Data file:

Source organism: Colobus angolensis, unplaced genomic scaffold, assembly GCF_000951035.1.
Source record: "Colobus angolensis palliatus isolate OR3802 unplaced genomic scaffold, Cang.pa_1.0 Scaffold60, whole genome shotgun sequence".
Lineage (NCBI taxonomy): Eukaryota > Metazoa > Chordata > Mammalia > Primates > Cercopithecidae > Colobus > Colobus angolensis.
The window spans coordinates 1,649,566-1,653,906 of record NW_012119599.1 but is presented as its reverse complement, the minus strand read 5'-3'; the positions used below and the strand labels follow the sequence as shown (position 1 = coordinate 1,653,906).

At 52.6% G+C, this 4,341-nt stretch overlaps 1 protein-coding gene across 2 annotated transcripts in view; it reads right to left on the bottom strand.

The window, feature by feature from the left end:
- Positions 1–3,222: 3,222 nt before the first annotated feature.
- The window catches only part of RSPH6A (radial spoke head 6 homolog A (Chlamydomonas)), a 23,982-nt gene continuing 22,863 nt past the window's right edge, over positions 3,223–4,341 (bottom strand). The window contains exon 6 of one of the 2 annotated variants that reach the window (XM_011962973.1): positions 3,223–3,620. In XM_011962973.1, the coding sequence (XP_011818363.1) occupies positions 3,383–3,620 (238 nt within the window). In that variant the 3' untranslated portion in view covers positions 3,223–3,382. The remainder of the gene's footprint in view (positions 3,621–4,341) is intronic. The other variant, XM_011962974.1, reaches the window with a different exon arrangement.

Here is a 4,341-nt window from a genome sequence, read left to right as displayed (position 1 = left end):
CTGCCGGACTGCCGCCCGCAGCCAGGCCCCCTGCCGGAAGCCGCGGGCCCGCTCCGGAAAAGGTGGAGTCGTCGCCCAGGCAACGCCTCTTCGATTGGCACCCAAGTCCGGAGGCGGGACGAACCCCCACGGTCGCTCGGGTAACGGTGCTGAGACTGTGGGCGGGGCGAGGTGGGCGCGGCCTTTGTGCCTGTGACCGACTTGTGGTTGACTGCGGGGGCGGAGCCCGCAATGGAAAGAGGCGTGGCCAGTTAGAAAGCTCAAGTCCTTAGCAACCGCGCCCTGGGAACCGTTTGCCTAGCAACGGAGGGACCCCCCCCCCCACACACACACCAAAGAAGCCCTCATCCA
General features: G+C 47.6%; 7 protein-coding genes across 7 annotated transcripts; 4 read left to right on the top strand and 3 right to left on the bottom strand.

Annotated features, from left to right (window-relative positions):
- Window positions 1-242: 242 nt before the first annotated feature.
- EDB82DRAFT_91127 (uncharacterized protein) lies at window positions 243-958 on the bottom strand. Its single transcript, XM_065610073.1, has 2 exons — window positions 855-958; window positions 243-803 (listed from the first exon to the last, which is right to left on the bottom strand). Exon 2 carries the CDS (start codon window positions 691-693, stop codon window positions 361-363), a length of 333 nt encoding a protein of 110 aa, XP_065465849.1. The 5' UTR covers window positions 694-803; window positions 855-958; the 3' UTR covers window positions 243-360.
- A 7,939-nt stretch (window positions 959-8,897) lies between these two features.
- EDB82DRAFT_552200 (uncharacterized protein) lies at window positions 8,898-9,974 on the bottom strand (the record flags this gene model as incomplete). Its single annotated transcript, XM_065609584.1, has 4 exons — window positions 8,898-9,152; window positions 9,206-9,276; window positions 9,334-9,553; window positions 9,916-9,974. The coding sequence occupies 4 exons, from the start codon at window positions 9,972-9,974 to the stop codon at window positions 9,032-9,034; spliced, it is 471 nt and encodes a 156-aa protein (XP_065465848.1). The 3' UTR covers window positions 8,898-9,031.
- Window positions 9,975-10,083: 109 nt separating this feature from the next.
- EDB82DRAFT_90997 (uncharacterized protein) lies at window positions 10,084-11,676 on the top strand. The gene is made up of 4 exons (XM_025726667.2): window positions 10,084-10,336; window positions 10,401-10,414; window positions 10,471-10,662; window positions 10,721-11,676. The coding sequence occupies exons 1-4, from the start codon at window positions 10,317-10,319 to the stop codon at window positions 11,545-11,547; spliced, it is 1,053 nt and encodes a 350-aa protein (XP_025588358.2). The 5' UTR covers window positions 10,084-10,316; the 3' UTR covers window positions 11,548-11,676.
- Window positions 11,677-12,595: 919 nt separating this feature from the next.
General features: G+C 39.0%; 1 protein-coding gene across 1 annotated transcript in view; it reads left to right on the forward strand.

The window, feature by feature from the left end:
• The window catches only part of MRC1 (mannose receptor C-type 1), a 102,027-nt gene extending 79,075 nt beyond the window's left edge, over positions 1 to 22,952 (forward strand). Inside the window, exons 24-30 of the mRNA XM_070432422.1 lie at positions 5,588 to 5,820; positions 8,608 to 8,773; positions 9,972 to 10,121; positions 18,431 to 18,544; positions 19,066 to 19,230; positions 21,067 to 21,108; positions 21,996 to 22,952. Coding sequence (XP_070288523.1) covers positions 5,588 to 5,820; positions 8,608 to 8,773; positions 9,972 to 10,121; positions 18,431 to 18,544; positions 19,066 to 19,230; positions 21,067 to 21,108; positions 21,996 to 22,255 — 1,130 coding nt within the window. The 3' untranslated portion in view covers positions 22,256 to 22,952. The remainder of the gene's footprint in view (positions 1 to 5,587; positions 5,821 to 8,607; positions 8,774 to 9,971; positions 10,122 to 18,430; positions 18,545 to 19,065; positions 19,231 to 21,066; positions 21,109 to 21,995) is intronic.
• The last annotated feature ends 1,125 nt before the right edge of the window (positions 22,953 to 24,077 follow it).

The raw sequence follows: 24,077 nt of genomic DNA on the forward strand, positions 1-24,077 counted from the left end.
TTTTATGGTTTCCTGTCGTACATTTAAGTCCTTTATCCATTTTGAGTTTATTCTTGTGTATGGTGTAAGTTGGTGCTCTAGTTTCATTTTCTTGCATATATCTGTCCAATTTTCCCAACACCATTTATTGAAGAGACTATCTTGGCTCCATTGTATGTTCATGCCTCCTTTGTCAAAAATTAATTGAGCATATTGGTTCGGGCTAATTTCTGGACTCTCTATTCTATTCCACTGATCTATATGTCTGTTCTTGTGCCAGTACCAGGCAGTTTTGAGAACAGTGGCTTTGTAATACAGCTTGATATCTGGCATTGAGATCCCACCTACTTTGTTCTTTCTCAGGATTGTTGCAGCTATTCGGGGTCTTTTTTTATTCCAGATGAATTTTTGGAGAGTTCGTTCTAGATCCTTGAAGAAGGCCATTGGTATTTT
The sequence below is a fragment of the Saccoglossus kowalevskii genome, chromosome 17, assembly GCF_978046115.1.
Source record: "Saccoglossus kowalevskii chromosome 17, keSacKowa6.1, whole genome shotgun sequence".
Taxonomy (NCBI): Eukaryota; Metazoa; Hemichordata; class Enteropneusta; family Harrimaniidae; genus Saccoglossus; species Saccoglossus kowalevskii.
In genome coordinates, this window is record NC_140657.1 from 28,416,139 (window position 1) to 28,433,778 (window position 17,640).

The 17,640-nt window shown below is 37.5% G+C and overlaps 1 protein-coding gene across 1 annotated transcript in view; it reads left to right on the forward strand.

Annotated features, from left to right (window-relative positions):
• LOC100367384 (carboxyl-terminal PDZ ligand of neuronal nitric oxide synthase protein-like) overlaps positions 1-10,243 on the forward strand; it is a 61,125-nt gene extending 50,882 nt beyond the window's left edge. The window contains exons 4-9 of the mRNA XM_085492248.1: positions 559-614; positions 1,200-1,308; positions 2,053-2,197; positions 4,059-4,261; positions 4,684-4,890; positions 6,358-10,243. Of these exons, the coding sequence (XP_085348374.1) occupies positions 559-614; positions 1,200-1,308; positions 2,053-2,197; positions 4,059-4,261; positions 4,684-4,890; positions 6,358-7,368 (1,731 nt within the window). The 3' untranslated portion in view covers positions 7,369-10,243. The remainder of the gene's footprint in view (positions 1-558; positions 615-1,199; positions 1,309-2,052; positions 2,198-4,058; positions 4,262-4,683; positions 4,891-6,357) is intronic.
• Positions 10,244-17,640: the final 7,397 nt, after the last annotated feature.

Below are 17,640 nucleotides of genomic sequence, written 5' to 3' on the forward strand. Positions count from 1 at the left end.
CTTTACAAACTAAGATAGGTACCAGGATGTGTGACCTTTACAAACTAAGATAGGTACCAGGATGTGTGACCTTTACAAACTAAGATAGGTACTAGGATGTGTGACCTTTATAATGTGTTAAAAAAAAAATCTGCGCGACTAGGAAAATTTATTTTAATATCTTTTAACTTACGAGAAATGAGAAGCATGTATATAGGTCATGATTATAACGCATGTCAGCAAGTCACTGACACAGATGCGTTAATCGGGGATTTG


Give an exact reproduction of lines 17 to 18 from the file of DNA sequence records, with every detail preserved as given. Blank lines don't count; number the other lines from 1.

- Window positions 9,975-10,083: 109 nt separating this feature from the next.
- EDB82DRAFT_90997 (uncharacterized protein) lies at window positions 10,084-11,676 on the top strand. The gene is made up of 4 exons (XM_025726667.2): window positions 10,084-10,336; window positions 10,401-10,414; window positions 10,471-10,662; window positions 10,721-11,676. The coding sequence occupies exons 1-4, from the start codon at window positions 10,317-10,319 to the stop codon at window positions 11,545-11,547; spliced, it is 1,053 nt and encodes a 350-aa protein (XP_025588358.2). The 5' UTR covers window positions 10,084-10,316; the 3' UTR covers window positions 11,548-11,676.